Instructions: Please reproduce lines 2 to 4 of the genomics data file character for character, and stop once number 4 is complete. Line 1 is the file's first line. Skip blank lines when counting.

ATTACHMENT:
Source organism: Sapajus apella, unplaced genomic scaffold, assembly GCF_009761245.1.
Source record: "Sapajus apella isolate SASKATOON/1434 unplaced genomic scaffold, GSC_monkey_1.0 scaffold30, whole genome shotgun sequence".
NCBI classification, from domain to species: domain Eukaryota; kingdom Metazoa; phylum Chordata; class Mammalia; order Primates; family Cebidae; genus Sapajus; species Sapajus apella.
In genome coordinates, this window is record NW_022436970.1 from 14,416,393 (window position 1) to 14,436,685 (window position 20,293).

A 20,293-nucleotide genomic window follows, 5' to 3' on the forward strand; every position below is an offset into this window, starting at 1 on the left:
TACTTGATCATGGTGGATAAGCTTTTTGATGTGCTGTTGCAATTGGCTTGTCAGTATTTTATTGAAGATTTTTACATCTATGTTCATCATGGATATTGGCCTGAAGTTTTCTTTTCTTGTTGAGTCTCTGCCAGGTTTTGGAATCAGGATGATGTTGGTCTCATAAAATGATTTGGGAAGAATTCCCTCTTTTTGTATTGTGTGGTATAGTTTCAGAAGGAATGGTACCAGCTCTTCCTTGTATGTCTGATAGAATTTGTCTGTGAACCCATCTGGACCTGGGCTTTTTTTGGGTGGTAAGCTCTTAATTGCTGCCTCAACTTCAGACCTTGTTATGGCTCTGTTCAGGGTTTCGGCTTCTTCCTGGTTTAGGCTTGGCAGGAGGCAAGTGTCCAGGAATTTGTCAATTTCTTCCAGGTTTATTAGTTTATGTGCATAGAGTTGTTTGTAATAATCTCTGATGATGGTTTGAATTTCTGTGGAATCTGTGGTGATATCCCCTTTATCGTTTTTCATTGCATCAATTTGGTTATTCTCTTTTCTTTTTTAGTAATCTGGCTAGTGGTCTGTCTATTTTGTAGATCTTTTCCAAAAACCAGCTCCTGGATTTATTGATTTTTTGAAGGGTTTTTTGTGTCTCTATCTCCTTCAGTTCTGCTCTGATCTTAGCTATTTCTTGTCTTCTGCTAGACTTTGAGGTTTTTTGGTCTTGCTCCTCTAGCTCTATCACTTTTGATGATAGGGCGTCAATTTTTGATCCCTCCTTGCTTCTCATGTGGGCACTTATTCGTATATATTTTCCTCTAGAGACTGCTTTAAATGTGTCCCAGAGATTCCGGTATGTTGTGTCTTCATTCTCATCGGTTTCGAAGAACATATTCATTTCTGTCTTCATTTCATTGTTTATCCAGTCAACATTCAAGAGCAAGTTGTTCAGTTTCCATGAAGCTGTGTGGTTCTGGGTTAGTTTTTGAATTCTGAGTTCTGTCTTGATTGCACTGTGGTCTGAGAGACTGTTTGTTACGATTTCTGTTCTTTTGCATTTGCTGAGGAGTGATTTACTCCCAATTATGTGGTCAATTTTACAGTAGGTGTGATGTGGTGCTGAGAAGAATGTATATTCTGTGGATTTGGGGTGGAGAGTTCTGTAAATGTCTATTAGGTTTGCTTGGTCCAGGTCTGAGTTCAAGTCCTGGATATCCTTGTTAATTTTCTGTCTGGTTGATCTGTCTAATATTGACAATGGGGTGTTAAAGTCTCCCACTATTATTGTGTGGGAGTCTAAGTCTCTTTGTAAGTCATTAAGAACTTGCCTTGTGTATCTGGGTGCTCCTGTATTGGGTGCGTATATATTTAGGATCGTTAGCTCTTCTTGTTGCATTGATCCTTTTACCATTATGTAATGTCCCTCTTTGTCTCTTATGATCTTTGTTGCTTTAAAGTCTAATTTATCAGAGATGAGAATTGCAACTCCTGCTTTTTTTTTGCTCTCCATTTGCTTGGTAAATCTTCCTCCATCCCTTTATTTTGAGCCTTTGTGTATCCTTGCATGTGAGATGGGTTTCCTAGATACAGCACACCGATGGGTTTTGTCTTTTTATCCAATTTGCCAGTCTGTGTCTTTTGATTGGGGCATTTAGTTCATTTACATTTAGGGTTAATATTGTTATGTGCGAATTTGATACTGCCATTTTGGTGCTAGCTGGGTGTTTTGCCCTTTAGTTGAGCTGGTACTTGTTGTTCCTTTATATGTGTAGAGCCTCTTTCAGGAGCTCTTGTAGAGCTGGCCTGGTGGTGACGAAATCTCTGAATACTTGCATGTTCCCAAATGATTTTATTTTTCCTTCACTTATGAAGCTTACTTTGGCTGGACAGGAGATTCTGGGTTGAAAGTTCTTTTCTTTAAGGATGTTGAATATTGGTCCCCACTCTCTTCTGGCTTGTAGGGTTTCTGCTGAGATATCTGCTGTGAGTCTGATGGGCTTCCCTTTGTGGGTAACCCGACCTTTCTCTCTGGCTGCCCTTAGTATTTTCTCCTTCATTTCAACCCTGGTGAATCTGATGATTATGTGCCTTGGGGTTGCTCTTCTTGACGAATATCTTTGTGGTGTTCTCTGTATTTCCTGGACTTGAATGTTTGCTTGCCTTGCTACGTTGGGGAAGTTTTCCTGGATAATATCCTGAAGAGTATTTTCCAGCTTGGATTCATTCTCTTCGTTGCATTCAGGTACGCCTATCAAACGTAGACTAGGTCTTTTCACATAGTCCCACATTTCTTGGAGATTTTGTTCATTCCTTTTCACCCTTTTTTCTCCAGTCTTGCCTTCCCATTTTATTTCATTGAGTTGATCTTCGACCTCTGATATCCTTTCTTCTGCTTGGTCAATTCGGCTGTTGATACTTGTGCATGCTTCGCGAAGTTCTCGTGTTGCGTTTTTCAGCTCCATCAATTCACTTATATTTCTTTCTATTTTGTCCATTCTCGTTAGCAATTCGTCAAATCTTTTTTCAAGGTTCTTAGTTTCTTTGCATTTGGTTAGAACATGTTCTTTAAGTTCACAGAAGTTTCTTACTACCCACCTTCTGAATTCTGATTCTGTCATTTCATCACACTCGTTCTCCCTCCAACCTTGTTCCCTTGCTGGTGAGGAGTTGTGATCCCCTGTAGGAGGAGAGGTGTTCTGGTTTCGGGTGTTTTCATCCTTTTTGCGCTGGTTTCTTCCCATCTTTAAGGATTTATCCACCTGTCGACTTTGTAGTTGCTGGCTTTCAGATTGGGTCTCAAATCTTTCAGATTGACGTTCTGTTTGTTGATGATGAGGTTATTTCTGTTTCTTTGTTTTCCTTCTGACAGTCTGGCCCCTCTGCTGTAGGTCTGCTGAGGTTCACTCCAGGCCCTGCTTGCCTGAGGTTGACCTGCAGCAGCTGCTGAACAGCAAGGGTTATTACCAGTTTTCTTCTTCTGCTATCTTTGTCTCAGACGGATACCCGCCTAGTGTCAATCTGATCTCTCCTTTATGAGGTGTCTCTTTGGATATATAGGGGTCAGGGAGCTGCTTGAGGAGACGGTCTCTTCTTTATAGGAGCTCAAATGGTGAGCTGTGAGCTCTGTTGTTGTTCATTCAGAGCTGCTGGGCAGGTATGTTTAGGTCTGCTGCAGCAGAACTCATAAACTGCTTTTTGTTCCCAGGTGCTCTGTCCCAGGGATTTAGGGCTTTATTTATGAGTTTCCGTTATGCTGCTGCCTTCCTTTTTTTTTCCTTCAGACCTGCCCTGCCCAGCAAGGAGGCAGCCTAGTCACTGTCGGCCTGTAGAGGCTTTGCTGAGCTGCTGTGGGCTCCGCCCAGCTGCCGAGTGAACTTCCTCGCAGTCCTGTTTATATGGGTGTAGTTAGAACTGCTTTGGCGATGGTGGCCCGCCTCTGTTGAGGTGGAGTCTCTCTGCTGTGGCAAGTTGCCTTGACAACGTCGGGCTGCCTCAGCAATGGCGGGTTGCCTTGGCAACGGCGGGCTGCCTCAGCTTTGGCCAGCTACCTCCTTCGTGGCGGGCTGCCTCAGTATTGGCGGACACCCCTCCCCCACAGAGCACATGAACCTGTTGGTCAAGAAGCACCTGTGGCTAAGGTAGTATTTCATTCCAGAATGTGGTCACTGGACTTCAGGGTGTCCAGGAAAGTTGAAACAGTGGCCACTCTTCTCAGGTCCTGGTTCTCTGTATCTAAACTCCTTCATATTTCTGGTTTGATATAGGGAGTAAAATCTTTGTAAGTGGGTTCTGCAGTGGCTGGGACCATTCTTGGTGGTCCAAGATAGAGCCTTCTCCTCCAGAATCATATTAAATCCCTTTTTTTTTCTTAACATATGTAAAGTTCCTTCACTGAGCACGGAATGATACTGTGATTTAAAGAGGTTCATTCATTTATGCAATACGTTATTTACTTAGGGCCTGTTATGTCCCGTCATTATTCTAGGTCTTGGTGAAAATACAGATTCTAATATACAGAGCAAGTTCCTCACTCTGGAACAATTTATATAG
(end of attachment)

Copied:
Source record: "Sapajus apella isolate SASKATOON/1434 unplaced genomic scaffold, GSC_monkey_1.0 scaffold30, whole genome shotgun sequence".
NCBI classification, from domain to species: domain Eukaryota; kingdom Metazoa; phylum Chordata; class Mammalia; order Primates; family Cebidae; genus Sapajus; species Sapajus apella.
In genome coordinates, this window is record NW_022436970.1 from 14,416,393 (window position 1) to 14,436,685 (window position 20,293).